OUR FREQUENTLY ASKED QUESTIONS
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Prime Design covers all design and planning processes from concept through to building permits. Our quote for work will cover all our fees and all of our consultants’ time. We work with you to provide a timeline for your project and we stick to it. Sometimes delays are encountered during the process which are outside of our control, but we look after this for you and work with you every step of the way.
For an average house it takes 4- 5 months to receive your building and plumbing permits which allows your builder to start construction. Please refer to the Design Process Timeline for further information. Beware though, if your lot has specific planning overlays or zoning conditions, underground assets or bushfire issues, this time frame can take longer, and we can advise you of that.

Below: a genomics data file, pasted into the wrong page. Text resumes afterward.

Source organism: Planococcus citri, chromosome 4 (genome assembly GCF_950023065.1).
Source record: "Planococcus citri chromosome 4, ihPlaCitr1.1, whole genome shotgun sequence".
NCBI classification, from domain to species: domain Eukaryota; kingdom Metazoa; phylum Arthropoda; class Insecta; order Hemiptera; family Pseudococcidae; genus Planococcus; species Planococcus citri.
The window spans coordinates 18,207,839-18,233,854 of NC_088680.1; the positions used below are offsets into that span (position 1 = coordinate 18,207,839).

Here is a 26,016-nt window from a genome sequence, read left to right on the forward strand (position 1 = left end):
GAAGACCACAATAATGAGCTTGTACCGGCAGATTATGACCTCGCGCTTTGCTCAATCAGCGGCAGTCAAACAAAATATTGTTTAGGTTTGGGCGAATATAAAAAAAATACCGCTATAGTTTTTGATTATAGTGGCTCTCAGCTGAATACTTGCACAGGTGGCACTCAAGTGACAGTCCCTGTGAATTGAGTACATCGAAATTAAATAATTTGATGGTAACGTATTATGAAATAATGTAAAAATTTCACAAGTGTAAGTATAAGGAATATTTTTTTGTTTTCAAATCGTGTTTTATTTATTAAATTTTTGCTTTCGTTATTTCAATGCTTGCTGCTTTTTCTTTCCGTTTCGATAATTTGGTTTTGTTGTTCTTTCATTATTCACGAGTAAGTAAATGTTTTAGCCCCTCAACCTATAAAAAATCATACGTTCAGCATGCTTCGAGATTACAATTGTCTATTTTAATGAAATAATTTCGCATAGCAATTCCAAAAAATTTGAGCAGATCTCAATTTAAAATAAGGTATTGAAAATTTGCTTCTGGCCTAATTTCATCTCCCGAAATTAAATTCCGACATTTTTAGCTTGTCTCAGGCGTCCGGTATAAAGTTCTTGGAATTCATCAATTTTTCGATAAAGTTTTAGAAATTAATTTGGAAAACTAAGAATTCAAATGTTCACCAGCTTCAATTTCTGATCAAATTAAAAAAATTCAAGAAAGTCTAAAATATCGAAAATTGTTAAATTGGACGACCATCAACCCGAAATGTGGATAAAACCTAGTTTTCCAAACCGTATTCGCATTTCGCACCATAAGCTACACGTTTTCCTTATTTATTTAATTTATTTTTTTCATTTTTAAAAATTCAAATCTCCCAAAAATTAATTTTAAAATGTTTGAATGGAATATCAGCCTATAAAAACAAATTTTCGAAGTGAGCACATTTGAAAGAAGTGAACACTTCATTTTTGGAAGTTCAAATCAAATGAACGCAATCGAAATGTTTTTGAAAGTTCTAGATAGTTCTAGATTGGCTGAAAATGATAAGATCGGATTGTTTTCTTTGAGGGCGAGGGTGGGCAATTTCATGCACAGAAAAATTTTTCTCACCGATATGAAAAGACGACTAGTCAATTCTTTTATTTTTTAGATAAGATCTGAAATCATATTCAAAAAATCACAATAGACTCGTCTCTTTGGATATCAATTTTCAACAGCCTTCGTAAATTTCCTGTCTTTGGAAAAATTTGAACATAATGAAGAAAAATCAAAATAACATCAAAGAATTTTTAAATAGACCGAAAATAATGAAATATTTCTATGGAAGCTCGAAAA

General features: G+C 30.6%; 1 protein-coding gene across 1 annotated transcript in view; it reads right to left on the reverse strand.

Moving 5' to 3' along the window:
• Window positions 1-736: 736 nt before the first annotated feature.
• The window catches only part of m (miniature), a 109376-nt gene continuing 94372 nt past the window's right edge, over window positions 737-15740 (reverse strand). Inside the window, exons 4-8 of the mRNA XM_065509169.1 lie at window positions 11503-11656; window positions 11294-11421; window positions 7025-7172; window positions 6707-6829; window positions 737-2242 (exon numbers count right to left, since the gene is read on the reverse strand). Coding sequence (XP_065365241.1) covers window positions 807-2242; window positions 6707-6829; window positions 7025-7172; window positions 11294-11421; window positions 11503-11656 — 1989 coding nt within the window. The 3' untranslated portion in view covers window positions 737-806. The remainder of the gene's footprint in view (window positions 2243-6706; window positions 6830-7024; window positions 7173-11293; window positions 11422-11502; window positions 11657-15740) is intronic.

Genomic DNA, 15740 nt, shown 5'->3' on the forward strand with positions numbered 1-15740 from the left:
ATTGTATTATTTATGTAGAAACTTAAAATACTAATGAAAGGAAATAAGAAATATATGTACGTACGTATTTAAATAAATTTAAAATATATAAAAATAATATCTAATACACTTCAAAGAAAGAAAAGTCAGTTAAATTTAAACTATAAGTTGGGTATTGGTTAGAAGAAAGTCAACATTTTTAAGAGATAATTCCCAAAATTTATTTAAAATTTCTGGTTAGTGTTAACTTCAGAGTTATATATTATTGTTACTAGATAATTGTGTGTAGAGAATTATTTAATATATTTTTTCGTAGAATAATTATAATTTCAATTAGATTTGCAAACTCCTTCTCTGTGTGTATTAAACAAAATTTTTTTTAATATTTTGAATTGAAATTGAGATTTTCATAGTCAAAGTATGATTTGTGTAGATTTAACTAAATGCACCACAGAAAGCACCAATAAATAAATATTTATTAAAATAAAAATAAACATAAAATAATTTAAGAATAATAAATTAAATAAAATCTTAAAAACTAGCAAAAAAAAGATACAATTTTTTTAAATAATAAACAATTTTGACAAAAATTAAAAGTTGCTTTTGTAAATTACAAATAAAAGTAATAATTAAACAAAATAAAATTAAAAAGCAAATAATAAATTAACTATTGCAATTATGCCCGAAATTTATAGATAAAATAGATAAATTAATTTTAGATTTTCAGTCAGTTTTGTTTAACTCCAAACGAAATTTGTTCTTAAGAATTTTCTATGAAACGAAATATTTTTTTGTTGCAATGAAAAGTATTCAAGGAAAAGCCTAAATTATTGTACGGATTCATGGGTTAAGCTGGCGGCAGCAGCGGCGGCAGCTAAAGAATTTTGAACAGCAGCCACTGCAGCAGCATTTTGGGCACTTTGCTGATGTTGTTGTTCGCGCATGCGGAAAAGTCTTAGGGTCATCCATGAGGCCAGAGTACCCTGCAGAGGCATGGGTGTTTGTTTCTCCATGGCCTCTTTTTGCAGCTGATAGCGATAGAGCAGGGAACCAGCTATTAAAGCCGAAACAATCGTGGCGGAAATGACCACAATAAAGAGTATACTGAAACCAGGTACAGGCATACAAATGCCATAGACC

Unless you have this in writing from council and from the correct council department it means nothing. We follow a set process to ensure that all approvals and exemptions are documented so you can proceed smoothly and efficiently through all the design and approval process.
Unfortunately, this is all too common in the industry. Your selected designer or architect prepares a design for you and you have to scramble around organising the rest. For most projects, you will require planning approval, a soil test, a detail survey, structural engineering, an energy assessment, a Tas Water CCW, a bushfire assessment and building and plumbing approval. Your designer or architect should include this as part of their service. If they do not, it means you have to. At Prime Design, the organisation of all of these reports and approvals is standard for all our projects. No hidden surprises.